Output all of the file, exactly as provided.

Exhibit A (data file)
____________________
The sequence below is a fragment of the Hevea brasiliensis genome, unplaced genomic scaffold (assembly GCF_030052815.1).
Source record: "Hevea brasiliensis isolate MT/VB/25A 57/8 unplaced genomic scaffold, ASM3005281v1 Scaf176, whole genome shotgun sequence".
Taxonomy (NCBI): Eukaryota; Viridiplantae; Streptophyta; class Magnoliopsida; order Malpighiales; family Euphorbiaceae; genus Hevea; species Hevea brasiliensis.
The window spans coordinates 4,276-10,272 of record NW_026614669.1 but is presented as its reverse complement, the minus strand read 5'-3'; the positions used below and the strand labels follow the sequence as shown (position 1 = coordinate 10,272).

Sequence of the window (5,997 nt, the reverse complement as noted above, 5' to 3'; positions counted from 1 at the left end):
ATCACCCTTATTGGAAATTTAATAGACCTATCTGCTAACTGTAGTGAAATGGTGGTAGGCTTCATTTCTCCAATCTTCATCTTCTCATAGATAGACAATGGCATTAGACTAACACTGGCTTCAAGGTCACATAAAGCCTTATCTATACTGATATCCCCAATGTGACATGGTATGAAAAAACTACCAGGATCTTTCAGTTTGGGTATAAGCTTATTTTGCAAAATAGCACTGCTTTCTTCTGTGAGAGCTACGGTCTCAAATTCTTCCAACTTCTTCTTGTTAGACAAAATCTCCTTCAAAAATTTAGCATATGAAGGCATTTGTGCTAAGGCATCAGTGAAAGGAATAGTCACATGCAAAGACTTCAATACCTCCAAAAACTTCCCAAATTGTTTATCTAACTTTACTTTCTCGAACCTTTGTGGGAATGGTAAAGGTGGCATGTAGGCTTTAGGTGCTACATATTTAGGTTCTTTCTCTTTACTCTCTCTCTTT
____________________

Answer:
The sequence below is a fragment of the Hevea brasiliensis genome, unplaced genomic scaffold (assembly GCF_030052815.1).
Source record: "Hevea brasiliensis isolate MT/VB/25A 57/8 unplaced genomic scaffold, ASM3005281v1 Scaf176, whole genome shotgun sequence".
Taxonomy (NCBI): Eukaryota; Viridiplantae; Streptophyta; class Magnoliopsida; order Malpighiales; family Euphorbiaceae; genus Hevea; species Hevea brasiliensis.
The window spans coordinates 4,276-10,272 of record NW_026614669.1 but is presented as its reverse complement, the minus strand read 5'-3'; the positions used below and the strand labels follow the sequence as shown (position 1 = coordinate 10,272).

Sequence of the window (5,997 nt, the reverse complement as noted above, 5' to 3'; positions counted from 1 at the left end):
ATCACCCTTATTGGAAATTTAATAGACCTATCTGCTAACTGTAGTGAAATGGTGGTAGGCTTCATTTCTCCAATCTTCATCTTCTCATAGATAGACAATGGCATTAGACTAACACTGGCTTCAAGGTCACATAAAGCCTTATCTATACTGATATCCCCAATGTGACATGGTATGAAAAAACTACCAGGATCTTTCAGTTTGGGTATAAGCTTATTTTGCAAAATAGCACTGCTTTCTTCTGTGAGAGCTACGGTCTCAAATTCTTCCAACTTCTTCTTGTTAGACAAAATCTCCTTCAAAAATTTAGCATATGAAGGCATTTGTGCTAAGGCATCAGTGAAAGGAATAGTCACATGCAAAGACTTCAATACCTCCAAAAACTTCCCAAATTGTTTATCTAACTTTACTTTCTCGAACCTTTGTGGGAATGGTAAAGGTGGCATGTAGGCTTTAGGTGCTACATATTTAGGTTCTTTCTCTTTACTCTCTCTCTTT